I've tried a pretty standard code but the Serial Monitor yields zero response.

Using a standard Arduino Uno (tried a second one as well, just to be sure) and am now trying the second shield with this code:

#include <SoftwareSerial.h>

SoftwareSerial mySerial(2, 3); // RX, TX

void setup()
  Serial. begin(9600);


void loop() // run over and over
  if (mySerial.available())
  if (Serial.available())

There is nothing coming back whatsoever in the serial monitor (yep, I checked the baud rate and tried several others).

Any ideas?

What should I be seeing if anything?


What should I be seeing if anything?

Usually, a GSM module will not send (unsollicited) messages. Everything it sends will be an response to an received message.

Try sending AT (with a new line/carriage return (depending on the GSM module)) to the GSM module, it will send something like AT OK or just OK

And you didn't set the pin directions (output/input), might be doen by the serial libraries, but beter be safe if you're not sure.

Also check your wiring (jumpers on UART multiplexer in this case?) and share it with us, Rx/Tx wiring often gets messed up :) If your GSM module has a USB connection, you might even test it with a terminal (taking out the Arduino in the middle, thus any wiring/code between.)

I also suggest you change the name of the serial connection to the GSM to something like gsmSerial rather than mySerial (which could be anything).

Be sure the 3G shield has enough power (amperes), otherwise they might reset when attempting to make an connection. (Put the external supply in the Arduino, rather than USB powered)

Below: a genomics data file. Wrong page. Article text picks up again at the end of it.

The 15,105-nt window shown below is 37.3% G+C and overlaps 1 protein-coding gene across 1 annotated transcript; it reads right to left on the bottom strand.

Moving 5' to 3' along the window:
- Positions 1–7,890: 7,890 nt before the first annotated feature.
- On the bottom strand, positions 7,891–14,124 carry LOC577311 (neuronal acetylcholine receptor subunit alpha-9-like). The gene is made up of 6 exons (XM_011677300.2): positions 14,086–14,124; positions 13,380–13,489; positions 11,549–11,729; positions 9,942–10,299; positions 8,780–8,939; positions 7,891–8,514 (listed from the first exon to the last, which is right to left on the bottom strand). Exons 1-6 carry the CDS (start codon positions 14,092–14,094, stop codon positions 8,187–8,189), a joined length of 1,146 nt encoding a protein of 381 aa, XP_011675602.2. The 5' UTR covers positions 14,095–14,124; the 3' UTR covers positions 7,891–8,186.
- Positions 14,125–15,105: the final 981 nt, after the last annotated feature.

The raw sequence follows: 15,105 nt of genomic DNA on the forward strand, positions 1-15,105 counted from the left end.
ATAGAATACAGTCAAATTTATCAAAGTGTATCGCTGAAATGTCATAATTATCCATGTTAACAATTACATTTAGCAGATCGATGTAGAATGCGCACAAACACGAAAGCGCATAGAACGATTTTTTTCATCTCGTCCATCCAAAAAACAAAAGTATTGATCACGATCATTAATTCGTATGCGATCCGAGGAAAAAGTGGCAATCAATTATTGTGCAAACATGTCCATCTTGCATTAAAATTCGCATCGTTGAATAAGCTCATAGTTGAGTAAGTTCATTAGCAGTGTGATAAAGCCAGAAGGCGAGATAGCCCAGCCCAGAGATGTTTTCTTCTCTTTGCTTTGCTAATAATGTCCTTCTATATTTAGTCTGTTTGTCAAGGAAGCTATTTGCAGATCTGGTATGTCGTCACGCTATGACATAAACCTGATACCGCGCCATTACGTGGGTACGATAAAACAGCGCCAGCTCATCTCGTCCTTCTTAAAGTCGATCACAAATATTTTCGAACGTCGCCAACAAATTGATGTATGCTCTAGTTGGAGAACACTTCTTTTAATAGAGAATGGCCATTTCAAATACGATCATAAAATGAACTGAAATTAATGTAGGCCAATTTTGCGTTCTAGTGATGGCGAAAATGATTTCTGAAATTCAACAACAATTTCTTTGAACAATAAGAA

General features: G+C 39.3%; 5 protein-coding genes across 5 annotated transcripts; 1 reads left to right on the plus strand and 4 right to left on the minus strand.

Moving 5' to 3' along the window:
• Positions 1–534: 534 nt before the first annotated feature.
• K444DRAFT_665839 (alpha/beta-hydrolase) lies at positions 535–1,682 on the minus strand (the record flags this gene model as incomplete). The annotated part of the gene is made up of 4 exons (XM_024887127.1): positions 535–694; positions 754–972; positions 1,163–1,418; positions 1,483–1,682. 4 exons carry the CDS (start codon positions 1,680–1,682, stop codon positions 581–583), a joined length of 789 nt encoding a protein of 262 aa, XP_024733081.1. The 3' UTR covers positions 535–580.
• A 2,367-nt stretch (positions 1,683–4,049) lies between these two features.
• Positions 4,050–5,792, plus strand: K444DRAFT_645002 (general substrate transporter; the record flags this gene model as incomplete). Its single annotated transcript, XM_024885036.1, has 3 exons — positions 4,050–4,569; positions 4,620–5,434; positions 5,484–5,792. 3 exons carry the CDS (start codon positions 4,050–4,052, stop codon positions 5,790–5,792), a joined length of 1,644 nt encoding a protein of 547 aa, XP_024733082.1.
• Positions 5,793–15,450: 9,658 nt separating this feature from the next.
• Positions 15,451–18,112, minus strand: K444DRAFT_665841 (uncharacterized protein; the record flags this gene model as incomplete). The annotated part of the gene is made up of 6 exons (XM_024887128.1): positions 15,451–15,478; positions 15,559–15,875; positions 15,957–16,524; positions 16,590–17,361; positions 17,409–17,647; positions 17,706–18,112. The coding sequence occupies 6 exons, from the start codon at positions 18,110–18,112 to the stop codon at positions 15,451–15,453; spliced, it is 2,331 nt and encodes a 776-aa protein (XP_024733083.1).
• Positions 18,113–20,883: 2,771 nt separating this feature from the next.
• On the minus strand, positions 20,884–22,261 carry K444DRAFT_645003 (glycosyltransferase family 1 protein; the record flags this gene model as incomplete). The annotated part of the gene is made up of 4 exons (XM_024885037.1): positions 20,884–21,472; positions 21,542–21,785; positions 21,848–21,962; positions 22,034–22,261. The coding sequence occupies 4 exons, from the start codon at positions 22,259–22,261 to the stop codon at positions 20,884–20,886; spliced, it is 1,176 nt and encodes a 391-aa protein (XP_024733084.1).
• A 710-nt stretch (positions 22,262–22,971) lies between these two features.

| improve this answer | |

I have one, and I haven't figured out how to get it to accept input, but have received responses. Here are some things to try:

  • Make sure you have your jumpers set for D2 and D3. Just telling software serial to look at 2 and 3 doesn't mean your board is jumpered that way.

    • Also, remember that Tx for the board = Rx on the arduino and in your code. Software serial is (rx, tx), so (2,3) means your board will be jumpered with tx on 2 and rx on 3.
  • There are four LEDs on the board. If all four aren't lit, the board is powered down, and won't do anything.

    • First, make sure your power switch is set right - "VCC Switch", by the USB connector, is set to the power level of your board. I'm using an Uno at 5V, so for me that's set to 5V.
    • It's best to provide power through your barrel connector on your Arduino and connection through the USB. GSM modules are power hogs.
    • With all of that plugged in, your board should show two lights, the first and third.
    • Now hit the "PWR" button. The second light will come on dimly, then stronger. Now the module has power.
    • Finally, the fourth light will come on when the module has detected network. At that point, the 5216 will start sending you messages.
  • You need to make sure your baudrate is set properly. Anything less than a Mega can't handle communication at 115200, which is the default for the module. At best, you'll set both Serial and SoftwareSerial for 115200 baud, and you'll get mostly correct characters from the board, but an occasional bad character.
  • Here are some great instructions for changing the default baudrate at Github from some JeanBritz
    • One caveat to those instructions: make sure you have your Itead board powered by the Uno before plugging into the mini USB.

Here's a bit of light at the end of the tunnel for you - what you'll see when it's sending properly.

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